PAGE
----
An Abundance of Katherines

Page 19

“Um, okay. I wouldn’t care if you did,” Colin acknowledged. “Nerds always say they don’t give a shit about popularity; but—not having friends sucks. I never liked quote unquote cool kids, personally—I thought they were all dumb little shits. But I’m probably like them in some ways. Like, the other day, I told Hassan I wanted to matter—like, be remembered. And he said, ‘famous is the new popular. ’ Maybe he’s right, and maybe I just want to be famous. I was thinking about this tonight, actually, that maybe I want strangers to think I’m cool since people who actually know me don’t. I was at the zoo once when I was ten on a class trip and I really needed to pee, right? I actually had repeated urges to urinate that day, probably due to overhydration. Incidentally, did you know that the whole eight glasses a day thing is complete bullshit and has no scientific basis? So many things are like that. Everyone just assumes they’re true, because people are basically lazy and incurious, which incidentally is one of those words that sounds like it wouldn’t be a word but is. ”36
“It’s very weird to watch your brain work,” Lindsey said, and Colin sighed. He knew he couldn’t tell stories, that he always included extraneous details and tangents that interested only him. “Anyway, the end of that story is that I came relatively close to having a lion bite off my penis. And my point was that shit like that never happens to popular people. Ever. ”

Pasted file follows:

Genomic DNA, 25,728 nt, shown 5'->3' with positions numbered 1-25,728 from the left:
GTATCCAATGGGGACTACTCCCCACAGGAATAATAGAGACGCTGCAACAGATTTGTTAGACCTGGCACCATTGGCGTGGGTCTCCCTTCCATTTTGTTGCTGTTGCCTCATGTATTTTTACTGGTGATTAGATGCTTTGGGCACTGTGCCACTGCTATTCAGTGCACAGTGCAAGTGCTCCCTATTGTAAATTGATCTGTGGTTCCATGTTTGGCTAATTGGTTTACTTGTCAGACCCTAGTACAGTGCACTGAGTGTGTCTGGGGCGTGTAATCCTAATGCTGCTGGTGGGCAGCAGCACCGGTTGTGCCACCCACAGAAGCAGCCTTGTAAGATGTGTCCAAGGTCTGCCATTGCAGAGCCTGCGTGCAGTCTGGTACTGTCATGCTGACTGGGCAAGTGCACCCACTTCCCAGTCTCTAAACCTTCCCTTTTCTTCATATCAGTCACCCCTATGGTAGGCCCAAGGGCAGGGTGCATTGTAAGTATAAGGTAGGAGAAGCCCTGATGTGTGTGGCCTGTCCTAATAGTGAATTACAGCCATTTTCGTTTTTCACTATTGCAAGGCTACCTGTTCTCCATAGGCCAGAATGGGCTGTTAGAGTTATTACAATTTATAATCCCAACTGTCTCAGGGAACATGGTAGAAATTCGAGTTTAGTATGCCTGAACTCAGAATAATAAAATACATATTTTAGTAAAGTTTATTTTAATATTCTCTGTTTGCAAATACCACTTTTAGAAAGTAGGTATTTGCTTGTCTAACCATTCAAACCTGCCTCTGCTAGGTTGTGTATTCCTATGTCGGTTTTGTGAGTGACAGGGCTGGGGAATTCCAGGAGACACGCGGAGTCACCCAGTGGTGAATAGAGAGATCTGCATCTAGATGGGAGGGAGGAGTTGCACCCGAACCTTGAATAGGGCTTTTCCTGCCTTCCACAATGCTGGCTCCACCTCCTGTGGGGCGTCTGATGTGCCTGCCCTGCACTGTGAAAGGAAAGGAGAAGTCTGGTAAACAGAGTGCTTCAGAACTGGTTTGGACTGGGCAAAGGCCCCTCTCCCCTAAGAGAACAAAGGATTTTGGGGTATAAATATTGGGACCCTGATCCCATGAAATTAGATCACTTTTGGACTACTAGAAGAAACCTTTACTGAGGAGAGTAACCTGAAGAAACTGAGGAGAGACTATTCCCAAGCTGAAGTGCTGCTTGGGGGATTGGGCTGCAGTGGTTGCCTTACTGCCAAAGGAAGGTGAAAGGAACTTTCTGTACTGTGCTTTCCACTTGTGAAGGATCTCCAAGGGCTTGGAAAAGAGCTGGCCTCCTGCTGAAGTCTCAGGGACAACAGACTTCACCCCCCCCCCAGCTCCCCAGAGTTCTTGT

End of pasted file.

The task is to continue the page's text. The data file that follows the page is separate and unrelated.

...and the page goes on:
Lindsey laughed. “That sounds like a hell of a good story if only you knew how to tell it. ” She bit at her thumb again. Her private habit. From behind her hand she said, “Well, I think you’re cool, and I want you to think I’m cool, and that’s all popular is. ”
The End (of the Beginning)
After their first kiss, Colin and Katherine I sat in silence for perhaps two minutes. Katherine watched Colin carefully, and he tried to continue translating Ovid. But he found himself with an unprecedented problem. Colin couldn’t focus. He kept glancing up at her. Her big blue eyes, too big for her young face really, stared unceasingly at him. He figured he was in love. Finally, she spoke.
“Colin,” she said.
“Yes, Katherine?”
“I’m breaking up with you. ”
At the time, of course, Colin did not fully understand the significance of the moment. He immersed himself in Ovid, grieving his loss in silence, and she continued to watch him for the next half hour until her parents came into the living room to take her home. But it only took a few more Katherines for him to look back nostalgically upon The Great One as the perfect spokesperson for the Katherine Phenomenon. Their three-minute relationship was the thing itself in its most unadulterated form. It was the immutable tango between the Dumper and the Dumpee: the coming and the seeing and the conquering and the returning home.